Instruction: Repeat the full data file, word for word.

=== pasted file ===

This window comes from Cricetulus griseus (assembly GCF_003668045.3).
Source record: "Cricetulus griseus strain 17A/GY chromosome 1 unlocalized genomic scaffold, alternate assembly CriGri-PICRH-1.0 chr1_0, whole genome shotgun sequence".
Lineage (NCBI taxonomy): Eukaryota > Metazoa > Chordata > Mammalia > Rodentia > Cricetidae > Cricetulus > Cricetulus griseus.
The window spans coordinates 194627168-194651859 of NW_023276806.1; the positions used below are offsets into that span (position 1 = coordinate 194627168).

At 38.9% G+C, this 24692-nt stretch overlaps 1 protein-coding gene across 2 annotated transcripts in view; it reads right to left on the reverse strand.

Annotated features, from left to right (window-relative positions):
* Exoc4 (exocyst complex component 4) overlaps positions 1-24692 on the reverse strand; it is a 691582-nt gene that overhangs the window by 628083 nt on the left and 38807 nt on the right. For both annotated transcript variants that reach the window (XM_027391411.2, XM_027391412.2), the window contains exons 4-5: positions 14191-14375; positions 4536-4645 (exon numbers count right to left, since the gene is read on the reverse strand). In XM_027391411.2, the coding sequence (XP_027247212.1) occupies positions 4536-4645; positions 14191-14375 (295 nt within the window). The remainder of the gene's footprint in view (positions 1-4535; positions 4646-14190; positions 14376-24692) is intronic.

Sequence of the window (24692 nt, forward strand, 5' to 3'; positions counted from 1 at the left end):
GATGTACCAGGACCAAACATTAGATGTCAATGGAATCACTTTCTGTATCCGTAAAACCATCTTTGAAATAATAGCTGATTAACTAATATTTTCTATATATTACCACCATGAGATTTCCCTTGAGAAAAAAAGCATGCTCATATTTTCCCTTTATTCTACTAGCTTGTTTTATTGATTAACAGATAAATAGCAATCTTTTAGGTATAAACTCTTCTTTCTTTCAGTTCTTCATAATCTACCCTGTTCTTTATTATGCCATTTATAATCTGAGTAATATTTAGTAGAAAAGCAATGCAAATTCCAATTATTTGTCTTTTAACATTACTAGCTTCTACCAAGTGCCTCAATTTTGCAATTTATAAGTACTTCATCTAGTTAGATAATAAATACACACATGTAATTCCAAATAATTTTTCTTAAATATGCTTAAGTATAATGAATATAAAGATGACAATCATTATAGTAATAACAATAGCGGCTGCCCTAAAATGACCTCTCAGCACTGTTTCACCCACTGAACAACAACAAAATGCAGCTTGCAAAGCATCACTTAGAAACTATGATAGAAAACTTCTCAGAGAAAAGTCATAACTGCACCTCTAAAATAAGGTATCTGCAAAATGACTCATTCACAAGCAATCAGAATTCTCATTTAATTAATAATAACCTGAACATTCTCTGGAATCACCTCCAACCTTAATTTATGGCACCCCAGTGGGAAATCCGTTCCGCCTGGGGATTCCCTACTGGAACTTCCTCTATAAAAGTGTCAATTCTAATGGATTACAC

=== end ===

This window comes from Cricetulus griseus (assembly GCF_003668045.3).
Source record: "Cricetulus griseus strain 17A/GY chromosome 1 unlocalized genomic scaffold, alternate assembly CriGri-PICRH-1.0 chr1_0, whole genome shotgun sequence".
Lineage (NCBI taxonomy): Eukaryota > Metazoa > Chordata > Mammalia > Rodentia > Cricetidae > Cricetulus > Cricetulus griseus.
The window spans coordinates 194627168-194651859 of NW_023276806.1; the positions used below are offsets into that span (position 1 = coordinate 194627168).

At 38.9% G+C, this 24692-nt stretch overlaps 1 protein-coding gene across 2 annotated transcripts in view; it reads right to left on the reverse strand.

Annotated features, from left to right (window-relative positions):
* Exoc4 (exocyst complex component 4) overlaps positions 1-24692 on the reverse strand; it is a 691582-nt gene that overhangs the window by 628083 nt on the left and 38807 nt on the right. For both annotated transcript variants that reach the window (XM_027391411.2, XM_027391412.2), the window contains exons 4-5: positions 14191-14375; positions 4536-4645 (exon numbers count right to left, since the gene is read on the reverse strand). In XM_027391411.2, the coding sequence (XP_027247212.1) occupies positions 4536-4645; positions 14191-14375 (295 nt within the window). The remainder of the gene's footprint in view (positions 1-4535; positions 4646-14190; positions 14376-24692) is intronic.

Sequence of the window (24692 nt, forward strand, 5' to 3'; positions counted from 1 at the left end):
GATGTACCAGGACCAAACATTAGATGTCAATGGAATCACTTTCTGTATCCGTAAAACCATCTTTGAAATAATAGCTGATTAACTAATATTTTCTATATATTACCACCATGAGATTTCCCTTGAGAAAAAAAGCATGCTCATATTTTCCCTTTATTCTACTAGCTTGTTTTATTGATTAACAGATAAATAGCAATCTTTTAGGTATAAACTCTTCTTTCTTTCAGTTCTTCATAATCTACCCTGTTCTTTATTATGCCATTTATAATCTGAGTAATATTTAGTAGAAAAGCAATGCAAATTCCAATTATTTGTCTTTTAACATTACTAGCTTCTACCAAGTGCCTCAATTTTGCAATTTATAAGTACTTCATCTAGTTAGATAATAAATACACACATGTAATTCCAAATAATTTTTCTTAAATATGCTTAAGTATAATGAATATAAAGATGACAATCATTATAGTAATAACAATAGCGGCTGCCCTAAAATGACCTCTCAGCACTGTTTCACCCACTGAACAACAACAAAATGCAGCTTGCAAAGCATCACTTAGAAACTATGATAGAAAACTTCTCAGAGAAAAGTCATAACTGCACCTCTAAAATAAGGTATCTGCAAAATGACTCATTCACAAGCAATCAGAATTCTCATTTAATTAATAATAACCTGAACATTCTCTGGAATCACCTCCAACCTTAATTTATGGCACCCCAGTGGGAAATCCGTTCCGCCTGGGGATTCCCTACTGGAACTTCCTCTATAAAAGTGTCAATTCTAATGGATTACAC